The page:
|6.2.4 4 QS|
|22.214.171.124 Increased by 75%|
|6.2.5 5 QS|
|126.96.36.199 Increased by 40%|
|6.2.6 6 QS|
|188.8.131.52 Increased by 17%|
|6.2.7 7 QS|
|184.108.40.206 No increase|
|6.2.8 8 QS|
|220.127.116.11 Discounted by 12%|
|6.2.9 9 QS|
|18.104.22.168 Discounted by 22%|
|6.2.10 10 QS|
|22.214.171.124 Discounted by 30%|
|6.3 Raise your Click Through rates|
|6.3.1 Bid on Branded Keywords – Branded KW get on average CTR’s of between 30-80%. This generates an uplift in your account average CTR, and creates a beneficial uplift on all the other KW quality scores in your account|
|6.3.2 Target The Long Tail – Ideally +75% of your impressions should be accrued to keywords with 3+ word KW phrases.|
|6.3.3 Stay Active in Your Account and test every day trying out new keywords, deleting lousy KW, trying out new ads, employing negative KW, etc.|
|6.3.4 Start bidding out about 50% higher than the first page bid estimate. After the Adwords quality score probation period (48 hours), your Adgroup will start out with a higher click through rate. Since CTR is the number one factor in Quality Score, you get to start with a higher score by default.
Now, you can lower your bids by about 10% and STILL maintain the QS score you had along with the Ad position you were in!
|6.3.5 IMPROVED RELEVANCE
= MORE CLICKS AT LOWER CPC
= MORE CONVERSIONS AT LOWER CPA
= HIGHER ROI ON YOUR AD BUDGET.
|6.4.1 Account-level Quality Score is the result of the historical performance of all KW and ads in an account|
|6.4.2 If you have a large number of low QS keywords and low click-through rate (CTR) ads with poor historical performance in your account, they will drag down your account’s total Quality Score, and make it more difficult to introduce additional keywords, as they’ll start out at overall lower Quality Scores.|
|6.5.1 Ad Group-level Quality Score is a way to determine which areas you need to work on within a campaign. For instance, if you have a low keyword QS in one ad group, but your overall average is a 7, versus an ad group with an average of a 4, you get a clear picture of where you need to focus first. Working on your lowest average QS areas first helps you achieve a better ROI.
You should look for ways to restructure your campaigns and ad groups, and edit low CTR ads to boost ad group QS. Restructuring your ad groups is a good way to improve your account structure. Your visible history is erased when you move things around, but the history for calculating your Quality Score is preserved.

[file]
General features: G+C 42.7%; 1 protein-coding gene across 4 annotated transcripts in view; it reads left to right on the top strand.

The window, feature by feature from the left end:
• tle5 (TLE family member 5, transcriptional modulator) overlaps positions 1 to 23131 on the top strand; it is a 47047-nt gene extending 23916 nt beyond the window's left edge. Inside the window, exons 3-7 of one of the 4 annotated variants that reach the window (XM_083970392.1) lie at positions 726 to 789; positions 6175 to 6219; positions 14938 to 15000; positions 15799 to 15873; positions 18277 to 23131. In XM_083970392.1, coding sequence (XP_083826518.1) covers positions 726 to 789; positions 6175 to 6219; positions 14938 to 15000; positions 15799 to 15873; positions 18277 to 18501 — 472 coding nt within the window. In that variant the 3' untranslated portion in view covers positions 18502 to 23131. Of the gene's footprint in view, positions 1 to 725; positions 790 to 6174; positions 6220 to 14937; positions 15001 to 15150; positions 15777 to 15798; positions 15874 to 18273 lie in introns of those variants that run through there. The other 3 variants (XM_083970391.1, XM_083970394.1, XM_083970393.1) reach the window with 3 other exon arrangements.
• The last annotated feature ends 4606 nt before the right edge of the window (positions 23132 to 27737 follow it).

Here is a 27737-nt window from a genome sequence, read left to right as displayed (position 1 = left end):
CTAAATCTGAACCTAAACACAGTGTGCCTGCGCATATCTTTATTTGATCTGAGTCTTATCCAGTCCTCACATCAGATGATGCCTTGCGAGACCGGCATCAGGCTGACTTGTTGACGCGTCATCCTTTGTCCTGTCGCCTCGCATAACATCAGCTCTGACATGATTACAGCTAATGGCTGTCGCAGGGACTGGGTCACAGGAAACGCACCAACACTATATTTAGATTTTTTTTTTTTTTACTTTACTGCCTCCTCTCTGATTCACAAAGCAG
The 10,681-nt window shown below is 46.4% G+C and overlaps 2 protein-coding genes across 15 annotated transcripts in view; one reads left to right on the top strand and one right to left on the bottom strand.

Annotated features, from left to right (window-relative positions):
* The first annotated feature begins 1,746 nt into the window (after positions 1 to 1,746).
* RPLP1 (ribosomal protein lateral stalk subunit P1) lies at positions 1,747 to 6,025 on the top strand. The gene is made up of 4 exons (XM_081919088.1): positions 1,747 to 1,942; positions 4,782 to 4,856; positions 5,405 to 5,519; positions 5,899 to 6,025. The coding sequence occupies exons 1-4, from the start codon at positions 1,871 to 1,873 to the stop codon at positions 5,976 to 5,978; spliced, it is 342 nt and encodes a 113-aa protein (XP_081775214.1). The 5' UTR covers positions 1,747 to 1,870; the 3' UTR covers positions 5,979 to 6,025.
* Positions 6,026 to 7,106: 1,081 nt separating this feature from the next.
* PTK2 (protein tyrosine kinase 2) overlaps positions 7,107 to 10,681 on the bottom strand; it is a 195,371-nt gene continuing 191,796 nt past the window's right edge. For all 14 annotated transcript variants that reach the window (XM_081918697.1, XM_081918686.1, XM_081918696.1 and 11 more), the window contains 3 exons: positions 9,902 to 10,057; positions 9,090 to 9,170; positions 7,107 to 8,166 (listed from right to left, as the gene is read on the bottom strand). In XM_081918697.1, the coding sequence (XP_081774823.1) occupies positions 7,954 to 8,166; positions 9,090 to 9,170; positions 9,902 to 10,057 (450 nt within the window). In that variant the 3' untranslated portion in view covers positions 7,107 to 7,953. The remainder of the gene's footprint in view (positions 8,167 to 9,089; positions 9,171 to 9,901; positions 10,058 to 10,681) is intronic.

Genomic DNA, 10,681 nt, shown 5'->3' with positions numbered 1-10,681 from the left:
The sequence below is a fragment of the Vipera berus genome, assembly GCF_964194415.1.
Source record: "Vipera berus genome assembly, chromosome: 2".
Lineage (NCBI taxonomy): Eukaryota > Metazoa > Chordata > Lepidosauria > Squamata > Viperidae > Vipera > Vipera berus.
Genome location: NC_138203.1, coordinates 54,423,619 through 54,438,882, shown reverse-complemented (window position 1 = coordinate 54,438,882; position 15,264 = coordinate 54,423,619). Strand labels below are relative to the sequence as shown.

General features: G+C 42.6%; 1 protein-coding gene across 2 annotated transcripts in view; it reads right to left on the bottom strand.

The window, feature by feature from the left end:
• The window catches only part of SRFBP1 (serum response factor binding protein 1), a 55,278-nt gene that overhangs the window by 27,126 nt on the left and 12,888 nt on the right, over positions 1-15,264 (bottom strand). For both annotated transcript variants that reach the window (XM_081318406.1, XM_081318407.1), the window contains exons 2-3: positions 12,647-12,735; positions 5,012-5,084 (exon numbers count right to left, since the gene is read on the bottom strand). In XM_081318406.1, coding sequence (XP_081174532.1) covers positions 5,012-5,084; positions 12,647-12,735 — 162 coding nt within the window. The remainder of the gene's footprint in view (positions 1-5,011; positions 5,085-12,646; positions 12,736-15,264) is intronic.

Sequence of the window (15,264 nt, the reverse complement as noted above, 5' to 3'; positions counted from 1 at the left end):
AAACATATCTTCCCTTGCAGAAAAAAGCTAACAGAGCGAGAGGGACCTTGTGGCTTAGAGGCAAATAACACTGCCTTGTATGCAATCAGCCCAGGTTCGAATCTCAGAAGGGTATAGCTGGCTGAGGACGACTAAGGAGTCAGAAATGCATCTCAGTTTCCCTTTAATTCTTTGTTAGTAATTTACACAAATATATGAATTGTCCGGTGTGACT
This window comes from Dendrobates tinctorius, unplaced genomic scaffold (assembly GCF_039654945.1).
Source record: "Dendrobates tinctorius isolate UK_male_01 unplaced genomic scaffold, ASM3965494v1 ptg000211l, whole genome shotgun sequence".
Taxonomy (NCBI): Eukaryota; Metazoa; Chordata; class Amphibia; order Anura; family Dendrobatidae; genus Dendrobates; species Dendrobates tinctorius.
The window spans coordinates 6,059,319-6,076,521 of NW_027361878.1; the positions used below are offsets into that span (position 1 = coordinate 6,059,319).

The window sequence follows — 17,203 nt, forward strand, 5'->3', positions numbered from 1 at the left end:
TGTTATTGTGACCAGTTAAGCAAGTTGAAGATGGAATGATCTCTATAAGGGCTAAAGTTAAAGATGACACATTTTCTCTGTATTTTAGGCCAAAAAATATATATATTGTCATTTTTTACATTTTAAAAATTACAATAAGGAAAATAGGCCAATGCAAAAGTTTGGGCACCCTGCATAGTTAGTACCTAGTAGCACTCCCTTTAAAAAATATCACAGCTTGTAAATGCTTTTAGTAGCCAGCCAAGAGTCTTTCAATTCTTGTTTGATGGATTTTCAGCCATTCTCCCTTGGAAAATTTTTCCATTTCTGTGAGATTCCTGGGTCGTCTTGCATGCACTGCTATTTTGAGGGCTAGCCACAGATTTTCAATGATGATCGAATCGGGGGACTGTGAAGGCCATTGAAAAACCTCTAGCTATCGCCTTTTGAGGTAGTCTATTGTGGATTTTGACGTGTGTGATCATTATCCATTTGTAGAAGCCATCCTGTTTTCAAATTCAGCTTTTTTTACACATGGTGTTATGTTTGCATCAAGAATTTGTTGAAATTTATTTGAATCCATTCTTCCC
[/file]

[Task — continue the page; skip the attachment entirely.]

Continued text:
|6.6.1 Keyword-Level Quality Score is visible in the AdWords interface. Your keyword-level score is calculated by the performance of search queries that exactly match your KW. Therefore, your Quality Score will be the same for a KW, regardless of match type. Keyword’s QS is based on their historic performance on Google.com until they achieve a significant number of impressions (>1000) in your account. Once the keyword receives significant impressions, its QS will start to reflect how it’s performed in your account, and historic performance will be a lesser factor. This is important if you have a lot of KW in your account that have very low impressions: these keywords will not be evaluated based on their own QS in the account. Until keywords reach the impression threshold, there’s little that can be done to influence their QS.
Boost impressions: Analyze impression share data. Impression share represents the percentage of times that your ads were shown out of the total available impressions for which your ads were eligible to appear. If your impression share is low, you can improve performance by increasing your daily budgets or boosting bids to rank in higher positions. Loosen up restrictive match types or add broad match KW. Running KW only in phrase and exact match will result in slow impression growth and extended rap up times in terms of QS. In order to roll this out strategically, start with ad groups or KW that have the highest click-through rate (CTR). Loosen up the themes so keywords are not so niche. You want to be sure keywords are not too specific so that no one is searching for them. The Opportunities Tab in the AdWords interface is a good place to find new KW relevant to add to your current ad groups.